When I was first diagnosed with breast cancer I discovered that many people in cancer treatment participate in clinical trials. I wanted my experience to be meaningful, so wanted to participate in research in some way. Unfortunately, the bilateral nature of my disease meant that I didn’t qualify for a trial relating to chemotherapy (which in the end, was probably a good thing – who knows).
So, when asked if I wanted to participate in a trial that measures cell free DNA (cfDNA), I was happy to oblige. From my perspective, it only involves providing blood samples at four different intervals (when I’d likely be having blood checks anyways). I had recently read about the cfDNA relating to other cancers and metastatic disease. The question is, is there a relationship between cfDNA (that is tumor cells in your blood stream) after surgery and the presence of cancer in your body? In some cancers, cfDNA post surgery has been shown to correlate to disease progression. What this would mean is a blood test after surgery could indicate the likelihood of disease progression – which would in-turn allow for more or less drastic treatment. It would help cancer patients and their care teams make more informed decisions about treatment.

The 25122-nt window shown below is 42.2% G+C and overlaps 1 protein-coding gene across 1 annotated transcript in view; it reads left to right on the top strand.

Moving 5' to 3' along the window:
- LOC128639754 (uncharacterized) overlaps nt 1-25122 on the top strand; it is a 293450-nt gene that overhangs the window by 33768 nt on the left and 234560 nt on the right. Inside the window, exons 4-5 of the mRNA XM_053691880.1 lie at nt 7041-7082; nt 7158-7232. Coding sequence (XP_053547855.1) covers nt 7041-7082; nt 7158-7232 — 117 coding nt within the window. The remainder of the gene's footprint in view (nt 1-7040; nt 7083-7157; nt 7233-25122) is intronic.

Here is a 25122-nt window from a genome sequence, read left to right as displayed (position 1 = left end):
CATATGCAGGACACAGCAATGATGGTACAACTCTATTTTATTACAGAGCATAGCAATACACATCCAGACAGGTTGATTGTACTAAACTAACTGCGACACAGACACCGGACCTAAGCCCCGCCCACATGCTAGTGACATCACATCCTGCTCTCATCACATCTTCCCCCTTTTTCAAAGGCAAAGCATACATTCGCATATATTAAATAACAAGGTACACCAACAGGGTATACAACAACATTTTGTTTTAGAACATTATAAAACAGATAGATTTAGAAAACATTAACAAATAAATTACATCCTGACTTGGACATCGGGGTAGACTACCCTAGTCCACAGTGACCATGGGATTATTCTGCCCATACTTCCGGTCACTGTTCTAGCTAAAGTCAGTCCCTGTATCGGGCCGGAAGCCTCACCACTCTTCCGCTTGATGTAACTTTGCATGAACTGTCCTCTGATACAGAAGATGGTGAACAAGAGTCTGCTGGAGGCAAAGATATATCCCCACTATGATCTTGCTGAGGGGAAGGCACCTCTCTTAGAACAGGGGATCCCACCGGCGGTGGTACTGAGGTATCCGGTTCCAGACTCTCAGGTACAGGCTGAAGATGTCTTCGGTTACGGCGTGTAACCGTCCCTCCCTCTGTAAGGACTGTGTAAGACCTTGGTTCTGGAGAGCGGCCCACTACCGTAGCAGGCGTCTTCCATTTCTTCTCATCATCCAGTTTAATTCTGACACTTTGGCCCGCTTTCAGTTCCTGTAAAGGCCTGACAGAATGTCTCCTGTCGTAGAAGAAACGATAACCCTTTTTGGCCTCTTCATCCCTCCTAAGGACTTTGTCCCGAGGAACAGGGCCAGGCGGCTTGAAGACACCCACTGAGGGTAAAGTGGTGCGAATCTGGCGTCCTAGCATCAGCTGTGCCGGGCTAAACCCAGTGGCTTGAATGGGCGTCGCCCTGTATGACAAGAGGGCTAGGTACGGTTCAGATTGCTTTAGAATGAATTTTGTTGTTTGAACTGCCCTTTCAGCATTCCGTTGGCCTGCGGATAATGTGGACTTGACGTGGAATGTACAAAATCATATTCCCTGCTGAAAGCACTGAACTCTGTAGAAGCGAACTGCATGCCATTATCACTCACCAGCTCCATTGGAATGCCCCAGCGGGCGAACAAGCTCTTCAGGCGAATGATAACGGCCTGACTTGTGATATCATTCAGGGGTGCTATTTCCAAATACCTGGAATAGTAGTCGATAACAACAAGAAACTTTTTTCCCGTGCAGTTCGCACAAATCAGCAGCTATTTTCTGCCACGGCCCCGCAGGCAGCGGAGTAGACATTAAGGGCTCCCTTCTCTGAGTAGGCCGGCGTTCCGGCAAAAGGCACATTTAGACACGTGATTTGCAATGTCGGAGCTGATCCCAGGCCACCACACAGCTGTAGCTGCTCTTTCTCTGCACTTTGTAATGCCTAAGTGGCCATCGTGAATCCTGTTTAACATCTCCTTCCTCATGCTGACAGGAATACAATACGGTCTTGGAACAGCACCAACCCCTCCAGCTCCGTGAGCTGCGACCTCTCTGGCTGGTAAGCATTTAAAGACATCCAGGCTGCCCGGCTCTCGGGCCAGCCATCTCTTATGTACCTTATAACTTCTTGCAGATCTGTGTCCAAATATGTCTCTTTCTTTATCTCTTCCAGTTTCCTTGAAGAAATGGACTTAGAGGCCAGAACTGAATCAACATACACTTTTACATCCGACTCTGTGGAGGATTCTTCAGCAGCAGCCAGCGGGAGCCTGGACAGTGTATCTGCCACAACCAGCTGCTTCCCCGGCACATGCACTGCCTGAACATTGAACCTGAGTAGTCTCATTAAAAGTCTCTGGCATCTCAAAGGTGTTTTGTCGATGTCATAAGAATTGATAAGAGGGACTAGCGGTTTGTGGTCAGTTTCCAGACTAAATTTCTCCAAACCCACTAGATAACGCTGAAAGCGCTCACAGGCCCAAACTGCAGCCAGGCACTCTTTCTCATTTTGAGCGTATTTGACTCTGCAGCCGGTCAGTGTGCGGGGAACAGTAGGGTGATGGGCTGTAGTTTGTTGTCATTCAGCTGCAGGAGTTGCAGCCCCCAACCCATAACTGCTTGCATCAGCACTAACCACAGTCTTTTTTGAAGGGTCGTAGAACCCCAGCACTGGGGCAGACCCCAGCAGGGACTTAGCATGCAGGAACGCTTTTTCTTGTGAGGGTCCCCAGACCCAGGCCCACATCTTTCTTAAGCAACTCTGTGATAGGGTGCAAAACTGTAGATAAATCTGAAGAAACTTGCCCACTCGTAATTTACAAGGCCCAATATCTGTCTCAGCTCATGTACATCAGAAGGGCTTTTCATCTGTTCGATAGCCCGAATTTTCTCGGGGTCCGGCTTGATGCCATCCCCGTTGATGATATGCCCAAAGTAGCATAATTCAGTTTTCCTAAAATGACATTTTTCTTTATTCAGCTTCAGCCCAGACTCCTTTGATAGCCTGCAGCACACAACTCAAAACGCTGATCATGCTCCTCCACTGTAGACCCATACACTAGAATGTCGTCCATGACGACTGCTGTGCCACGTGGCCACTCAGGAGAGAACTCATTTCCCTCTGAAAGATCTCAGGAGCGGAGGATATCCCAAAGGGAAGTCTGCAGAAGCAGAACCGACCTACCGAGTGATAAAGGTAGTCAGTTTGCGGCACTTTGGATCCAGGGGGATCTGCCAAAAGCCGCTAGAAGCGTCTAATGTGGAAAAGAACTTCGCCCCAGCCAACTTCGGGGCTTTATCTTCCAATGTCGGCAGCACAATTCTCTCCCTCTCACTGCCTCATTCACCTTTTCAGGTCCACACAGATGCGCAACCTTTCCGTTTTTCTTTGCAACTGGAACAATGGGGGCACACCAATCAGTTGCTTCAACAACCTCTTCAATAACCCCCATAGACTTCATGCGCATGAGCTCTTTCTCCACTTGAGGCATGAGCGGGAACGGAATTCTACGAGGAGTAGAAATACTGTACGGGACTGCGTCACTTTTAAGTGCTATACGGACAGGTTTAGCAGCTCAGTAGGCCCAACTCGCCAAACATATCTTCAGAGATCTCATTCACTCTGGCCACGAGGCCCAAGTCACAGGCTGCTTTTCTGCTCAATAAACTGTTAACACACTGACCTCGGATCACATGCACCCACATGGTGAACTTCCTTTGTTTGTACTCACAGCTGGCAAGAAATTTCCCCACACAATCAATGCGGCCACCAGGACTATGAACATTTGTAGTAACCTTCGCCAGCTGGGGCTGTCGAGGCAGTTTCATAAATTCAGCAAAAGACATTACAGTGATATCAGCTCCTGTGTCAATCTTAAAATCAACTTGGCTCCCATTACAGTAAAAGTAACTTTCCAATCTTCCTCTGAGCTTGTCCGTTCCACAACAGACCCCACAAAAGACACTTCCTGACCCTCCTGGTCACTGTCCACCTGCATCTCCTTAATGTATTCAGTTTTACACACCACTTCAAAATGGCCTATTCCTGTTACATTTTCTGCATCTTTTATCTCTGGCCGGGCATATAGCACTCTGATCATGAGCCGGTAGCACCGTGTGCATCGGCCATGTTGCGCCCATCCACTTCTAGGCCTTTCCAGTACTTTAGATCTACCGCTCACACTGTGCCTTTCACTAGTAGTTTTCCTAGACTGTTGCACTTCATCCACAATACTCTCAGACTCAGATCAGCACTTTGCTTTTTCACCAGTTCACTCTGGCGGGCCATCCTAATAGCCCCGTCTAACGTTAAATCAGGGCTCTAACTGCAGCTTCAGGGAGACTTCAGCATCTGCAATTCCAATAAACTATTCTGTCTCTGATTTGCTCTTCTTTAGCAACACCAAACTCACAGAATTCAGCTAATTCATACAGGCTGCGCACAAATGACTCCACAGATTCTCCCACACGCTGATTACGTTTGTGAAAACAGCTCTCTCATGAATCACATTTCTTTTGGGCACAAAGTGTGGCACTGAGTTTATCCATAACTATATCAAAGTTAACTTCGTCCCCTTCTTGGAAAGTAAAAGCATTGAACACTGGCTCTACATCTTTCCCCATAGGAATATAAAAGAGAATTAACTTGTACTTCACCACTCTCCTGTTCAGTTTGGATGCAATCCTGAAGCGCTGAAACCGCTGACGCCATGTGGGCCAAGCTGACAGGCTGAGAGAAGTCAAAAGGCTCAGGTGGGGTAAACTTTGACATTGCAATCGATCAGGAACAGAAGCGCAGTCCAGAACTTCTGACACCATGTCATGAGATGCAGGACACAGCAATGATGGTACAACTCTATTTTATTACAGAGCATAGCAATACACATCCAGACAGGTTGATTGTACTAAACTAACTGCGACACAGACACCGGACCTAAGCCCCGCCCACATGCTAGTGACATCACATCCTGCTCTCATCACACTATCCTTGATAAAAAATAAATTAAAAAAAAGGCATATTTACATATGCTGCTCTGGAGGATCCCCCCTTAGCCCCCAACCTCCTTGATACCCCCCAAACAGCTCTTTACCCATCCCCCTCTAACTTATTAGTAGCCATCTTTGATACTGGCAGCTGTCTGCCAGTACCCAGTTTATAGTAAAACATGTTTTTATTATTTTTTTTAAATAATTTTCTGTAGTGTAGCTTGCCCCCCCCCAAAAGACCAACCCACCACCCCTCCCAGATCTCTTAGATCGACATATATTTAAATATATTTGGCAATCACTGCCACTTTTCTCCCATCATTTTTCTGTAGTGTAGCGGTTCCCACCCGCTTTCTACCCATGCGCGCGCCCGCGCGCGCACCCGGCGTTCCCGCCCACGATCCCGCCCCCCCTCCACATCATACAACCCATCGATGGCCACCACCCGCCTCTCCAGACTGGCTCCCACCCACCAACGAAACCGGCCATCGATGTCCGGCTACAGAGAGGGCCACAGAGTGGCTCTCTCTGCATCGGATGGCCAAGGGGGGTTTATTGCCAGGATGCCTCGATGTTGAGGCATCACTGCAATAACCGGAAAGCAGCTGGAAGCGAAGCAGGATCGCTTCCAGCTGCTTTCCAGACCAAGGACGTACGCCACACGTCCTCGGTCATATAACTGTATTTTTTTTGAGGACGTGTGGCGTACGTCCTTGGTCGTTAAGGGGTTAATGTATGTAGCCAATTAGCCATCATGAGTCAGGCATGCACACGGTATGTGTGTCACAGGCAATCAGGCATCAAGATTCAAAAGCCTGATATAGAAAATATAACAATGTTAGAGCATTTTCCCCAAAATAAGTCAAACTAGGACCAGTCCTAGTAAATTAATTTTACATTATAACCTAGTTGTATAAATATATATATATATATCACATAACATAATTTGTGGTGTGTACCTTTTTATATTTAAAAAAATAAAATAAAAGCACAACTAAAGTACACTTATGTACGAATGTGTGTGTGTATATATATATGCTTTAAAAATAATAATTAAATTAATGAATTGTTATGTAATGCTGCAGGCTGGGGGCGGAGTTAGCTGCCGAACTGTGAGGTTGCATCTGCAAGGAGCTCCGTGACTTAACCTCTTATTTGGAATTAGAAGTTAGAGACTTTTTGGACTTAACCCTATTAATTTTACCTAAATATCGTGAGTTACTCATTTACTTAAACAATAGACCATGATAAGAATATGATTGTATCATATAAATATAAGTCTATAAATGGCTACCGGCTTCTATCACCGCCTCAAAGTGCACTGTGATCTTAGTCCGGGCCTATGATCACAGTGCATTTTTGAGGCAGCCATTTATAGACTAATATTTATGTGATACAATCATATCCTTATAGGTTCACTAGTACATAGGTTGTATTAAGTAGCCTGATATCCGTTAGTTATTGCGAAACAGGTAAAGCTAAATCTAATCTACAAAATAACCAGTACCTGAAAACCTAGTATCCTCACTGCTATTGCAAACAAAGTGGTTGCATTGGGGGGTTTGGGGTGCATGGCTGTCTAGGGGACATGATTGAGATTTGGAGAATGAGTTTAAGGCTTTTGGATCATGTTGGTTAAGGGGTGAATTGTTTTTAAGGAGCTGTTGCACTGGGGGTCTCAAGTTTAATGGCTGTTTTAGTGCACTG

Unfortunately, participating in the trial does not mean I’ll know anything about whether my blood has the cfDNA or not (or more accurately, to what degree my blood has cfDNA) – which is probably a good thing, as we don’t actually know if it is a marker or not, and I wouldn’t want to be making treatment decisions based upon something that might or might not be relevant. I’m just happy that I can do something to help further our understanding of breast cancer progression, and it is pretty cool that I had heard about the concept prior to being asked to be in the study.